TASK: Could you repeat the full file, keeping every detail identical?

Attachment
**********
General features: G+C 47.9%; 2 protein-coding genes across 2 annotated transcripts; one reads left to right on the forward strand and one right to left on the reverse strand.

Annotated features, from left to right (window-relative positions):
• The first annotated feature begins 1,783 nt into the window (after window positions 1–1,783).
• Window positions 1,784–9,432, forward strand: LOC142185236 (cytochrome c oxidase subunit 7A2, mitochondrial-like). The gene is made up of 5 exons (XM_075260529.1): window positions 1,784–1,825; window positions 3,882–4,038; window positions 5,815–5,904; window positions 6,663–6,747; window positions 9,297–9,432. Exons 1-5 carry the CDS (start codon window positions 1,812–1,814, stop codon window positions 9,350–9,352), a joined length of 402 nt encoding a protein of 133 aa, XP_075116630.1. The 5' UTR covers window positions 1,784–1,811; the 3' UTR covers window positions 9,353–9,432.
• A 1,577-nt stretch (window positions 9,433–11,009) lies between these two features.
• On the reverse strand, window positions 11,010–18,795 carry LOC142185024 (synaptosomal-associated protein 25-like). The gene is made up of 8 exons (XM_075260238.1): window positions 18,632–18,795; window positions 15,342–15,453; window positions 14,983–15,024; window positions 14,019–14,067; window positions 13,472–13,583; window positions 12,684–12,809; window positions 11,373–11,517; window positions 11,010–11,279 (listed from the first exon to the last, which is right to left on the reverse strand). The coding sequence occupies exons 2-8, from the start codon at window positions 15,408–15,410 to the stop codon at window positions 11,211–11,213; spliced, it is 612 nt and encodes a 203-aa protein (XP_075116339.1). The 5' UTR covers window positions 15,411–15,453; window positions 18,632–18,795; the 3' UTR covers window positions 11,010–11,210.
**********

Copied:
General features: G+C 47.9%; 2 protein-coding genes across 2 annotated transcripts; one reads left to right on the forward strand and one right to left on the reverse strand.

Annotated features, from left to right (window-relative positions):
• The first annotated feature begins 1,783 nt into the window (after window positions 1–1,783).
• Window positions 1,784–9,432, forward strand: LOC142185236 (cytochrome c oxidase subunit 7A2, mitochondrial-like). The gene is made up of 5 exons (XM_075260529.1): window positions 1,784–1,825; window positions 3,882–4,038; window positions 5,815–5,904; window positions 6,663–6,747; window positions 9,297–9,432. Exons 1-5 carry the CDS (start codon window positions 1,812–1,814, stop codon window positions 9,350–9,352), a joined length of 402 nt encoding a protein of 133 aa, XP_075116630.1. The 5' UTR covers window positions 1,784–1,811; the 3' UTR covers window positions 9,353–9,432.
• A 1,577-nt stretch (window positions 9,433–11,009) lies between these two features.
• On the reverse strand, window positions 11,010–18,795 carry LOC142185024 (synaptosomal-associated protein 25-like). The gene is made up of 8 exons (XM_075260238.1): window positions 18,632–18,795; window positions 15,342–15,453; window positions 14,983–15,024; window positions 14,019–14,067; window positions 13,472–13,583; window positions 12,684–12,809; window positions 11,373–11,517; window positions 11,010–11,279 (listed from the first exon to the last, which is right to left on the reverse strand). The coding sequence occupies exons 2-8, from the start codon at window positions 15,408–15,410 to the stop codon at window positions 11,211–11,213; spliced, it is 612 nt and encodes a 203-aa protein (XP_075116339.1). The 5' UTR covers window positions 15,411–15,453; window positions 18,632–18,795; the 3' UTR covers window positions 11,010–11,210.